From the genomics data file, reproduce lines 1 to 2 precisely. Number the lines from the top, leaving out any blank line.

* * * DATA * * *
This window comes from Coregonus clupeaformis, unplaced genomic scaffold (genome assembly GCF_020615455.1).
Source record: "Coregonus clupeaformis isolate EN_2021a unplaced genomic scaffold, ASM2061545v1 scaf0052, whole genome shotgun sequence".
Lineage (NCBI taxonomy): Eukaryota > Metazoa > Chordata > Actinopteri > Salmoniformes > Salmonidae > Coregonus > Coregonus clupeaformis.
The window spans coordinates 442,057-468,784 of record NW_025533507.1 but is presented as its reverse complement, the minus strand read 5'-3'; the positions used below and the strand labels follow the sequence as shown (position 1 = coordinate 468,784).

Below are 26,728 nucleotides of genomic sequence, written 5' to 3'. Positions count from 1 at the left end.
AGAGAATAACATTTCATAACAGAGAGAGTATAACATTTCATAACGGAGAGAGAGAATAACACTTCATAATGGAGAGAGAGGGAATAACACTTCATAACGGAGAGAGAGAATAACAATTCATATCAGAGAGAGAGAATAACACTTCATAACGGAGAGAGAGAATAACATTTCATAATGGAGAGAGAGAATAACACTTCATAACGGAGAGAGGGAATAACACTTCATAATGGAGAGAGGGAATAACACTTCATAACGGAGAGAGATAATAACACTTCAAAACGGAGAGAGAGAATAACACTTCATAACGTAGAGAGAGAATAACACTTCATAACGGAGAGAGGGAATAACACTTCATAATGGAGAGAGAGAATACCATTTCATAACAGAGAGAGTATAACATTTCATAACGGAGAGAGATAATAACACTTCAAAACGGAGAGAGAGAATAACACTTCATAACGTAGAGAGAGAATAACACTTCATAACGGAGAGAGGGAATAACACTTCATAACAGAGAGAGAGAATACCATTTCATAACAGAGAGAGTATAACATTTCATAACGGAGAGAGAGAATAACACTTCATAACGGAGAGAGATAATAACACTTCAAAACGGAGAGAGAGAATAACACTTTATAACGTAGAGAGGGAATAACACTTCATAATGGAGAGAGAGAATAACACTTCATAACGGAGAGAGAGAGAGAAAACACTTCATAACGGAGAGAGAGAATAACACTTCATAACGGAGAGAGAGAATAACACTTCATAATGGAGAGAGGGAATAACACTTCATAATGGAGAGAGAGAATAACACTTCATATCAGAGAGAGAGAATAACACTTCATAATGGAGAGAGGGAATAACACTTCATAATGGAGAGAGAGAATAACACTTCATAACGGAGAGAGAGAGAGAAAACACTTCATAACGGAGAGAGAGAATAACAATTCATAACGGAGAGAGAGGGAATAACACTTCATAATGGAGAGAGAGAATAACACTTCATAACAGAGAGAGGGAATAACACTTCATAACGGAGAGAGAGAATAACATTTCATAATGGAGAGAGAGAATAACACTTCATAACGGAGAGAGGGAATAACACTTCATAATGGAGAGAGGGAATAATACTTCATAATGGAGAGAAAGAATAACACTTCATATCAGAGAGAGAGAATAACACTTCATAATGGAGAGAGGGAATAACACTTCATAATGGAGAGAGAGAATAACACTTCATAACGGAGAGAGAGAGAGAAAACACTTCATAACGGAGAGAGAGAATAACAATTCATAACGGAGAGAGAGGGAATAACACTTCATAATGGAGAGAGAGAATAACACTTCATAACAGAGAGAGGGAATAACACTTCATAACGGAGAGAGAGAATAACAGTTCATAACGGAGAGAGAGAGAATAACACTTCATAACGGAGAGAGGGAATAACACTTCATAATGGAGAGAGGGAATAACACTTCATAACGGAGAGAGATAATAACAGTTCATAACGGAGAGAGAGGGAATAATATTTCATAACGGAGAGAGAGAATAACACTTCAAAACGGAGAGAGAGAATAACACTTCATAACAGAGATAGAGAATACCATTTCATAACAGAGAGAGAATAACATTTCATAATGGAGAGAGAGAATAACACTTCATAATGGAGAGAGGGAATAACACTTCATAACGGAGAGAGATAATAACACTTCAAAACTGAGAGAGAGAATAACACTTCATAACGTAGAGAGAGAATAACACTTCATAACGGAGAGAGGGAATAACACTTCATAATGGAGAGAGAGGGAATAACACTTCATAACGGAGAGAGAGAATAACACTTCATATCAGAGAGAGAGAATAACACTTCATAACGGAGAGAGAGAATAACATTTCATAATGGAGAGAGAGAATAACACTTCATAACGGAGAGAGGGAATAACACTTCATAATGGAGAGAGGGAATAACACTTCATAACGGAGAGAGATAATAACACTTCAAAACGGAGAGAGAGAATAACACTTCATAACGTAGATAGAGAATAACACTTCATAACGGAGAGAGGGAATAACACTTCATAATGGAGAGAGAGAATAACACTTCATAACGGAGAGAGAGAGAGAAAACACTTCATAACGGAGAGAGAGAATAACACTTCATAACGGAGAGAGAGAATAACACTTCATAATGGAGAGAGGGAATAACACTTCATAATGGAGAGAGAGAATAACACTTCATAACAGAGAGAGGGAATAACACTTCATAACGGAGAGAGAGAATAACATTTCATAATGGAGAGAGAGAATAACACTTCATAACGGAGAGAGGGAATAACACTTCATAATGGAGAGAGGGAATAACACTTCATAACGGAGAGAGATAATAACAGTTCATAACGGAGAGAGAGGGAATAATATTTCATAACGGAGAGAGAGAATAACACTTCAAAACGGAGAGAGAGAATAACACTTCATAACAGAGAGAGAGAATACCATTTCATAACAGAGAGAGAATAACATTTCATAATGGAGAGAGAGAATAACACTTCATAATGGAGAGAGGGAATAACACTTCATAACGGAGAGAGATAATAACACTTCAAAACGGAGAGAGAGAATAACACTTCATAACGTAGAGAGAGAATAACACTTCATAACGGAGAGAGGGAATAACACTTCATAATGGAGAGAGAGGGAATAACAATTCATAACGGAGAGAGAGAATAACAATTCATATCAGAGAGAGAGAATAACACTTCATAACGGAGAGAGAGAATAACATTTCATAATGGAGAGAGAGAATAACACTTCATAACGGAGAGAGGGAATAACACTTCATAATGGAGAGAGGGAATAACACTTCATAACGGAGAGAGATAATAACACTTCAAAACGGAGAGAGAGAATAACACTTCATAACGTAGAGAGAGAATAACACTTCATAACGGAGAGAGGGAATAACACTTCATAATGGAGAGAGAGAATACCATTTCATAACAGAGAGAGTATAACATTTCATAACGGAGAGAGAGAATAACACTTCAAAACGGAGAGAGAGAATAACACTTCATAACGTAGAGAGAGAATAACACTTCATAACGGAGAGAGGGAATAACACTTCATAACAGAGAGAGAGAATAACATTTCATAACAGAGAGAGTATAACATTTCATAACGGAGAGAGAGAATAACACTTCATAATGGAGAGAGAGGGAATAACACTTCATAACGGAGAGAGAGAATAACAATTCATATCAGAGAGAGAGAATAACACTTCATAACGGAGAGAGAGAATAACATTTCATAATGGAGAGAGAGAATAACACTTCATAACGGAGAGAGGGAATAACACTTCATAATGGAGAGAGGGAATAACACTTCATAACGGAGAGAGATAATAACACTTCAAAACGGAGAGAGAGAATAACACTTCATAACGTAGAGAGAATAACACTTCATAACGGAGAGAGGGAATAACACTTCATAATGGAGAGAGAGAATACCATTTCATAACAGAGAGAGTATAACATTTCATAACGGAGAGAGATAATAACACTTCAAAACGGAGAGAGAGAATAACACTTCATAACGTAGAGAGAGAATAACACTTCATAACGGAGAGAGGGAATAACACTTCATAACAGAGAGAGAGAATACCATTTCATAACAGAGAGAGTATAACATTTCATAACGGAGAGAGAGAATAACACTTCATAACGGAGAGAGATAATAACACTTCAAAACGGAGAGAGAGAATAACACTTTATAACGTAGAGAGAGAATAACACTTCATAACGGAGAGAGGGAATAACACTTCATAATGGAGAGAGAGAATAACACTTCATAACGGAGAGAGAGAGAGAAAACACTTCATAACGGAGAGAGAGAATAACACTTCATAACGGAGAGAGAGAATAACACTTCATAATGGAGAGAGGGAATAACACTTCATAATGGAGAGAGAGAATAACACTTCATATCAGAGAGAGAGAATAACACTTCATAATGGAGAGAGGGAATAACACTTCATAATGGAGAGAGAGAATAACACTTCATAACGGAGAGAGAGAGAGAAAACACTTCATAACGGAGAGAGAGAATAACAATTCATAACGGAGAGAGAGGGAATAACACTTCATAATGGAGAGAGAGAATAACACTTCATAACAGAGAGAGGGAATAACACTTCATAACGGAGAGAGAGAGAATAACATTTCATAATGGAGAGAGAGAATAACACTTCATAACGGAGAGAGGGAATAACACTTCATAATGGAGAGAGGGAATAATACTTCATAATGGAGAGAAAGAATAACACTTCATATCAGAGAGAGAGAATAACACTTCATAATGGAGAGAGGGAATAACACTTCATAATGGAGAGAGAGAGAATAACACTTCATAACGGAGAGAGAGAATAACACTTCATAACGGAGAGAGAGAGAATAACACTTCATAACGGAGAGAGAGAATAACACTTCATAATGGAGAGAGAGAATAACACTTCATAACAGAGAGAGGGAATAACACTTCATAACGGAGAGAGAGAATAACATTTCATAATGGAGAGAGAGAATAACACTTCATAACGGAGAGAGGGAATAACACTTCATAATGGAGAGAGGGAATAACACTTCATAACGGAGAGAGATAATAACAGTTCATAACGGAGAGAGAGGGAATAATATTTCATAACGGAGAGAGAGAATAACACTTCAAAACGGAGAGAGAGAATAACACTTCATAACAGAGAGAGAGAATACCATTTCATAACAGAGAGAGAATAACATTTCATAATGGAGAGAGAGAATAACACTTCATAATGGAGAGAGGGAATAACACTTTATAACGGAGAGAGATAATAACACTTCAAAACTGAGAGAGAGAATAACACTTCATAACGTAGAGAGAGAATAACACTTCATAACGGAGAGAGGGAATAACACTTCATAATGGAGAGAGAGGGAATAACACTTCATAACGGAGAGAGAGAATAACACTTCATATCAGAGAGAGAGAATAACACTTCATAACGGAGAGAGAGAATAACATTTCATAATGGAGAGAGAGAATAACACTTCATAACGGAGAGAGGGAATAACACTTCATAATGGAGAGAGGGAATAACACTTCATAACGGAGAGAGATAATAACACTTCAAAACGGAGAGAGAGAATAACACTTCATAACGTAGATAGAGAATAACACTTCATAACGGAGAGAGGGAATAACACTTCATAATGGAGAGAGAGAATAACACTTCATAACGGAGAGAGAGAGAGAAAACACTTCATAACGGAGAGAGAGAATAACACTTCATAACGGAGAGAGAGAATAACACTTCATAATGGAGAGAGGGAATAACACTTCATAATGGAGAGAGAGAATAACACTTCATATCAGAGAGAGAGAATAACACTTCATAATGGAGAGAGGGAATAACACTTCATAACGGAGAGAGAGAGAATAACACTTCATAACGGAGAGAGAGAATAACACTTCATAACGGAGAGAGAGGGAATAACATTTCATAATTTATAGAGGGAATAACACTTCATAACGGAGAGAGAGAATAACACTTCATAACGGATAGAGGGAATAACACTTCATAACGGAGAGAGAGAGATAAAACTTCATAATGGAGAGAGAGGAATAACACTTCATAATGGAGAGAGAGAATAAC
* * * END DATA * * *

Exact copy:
This window comes from Coregonus clupeaformis, unplaced genomic scaffold (genome assembly GCF_020615455.1).
Source record: "Coregonus clupeaformis isolate EN_2021a unplaced genomic scaffold, ASM2061545v1 scaf0052, whole genome shotgun sequence".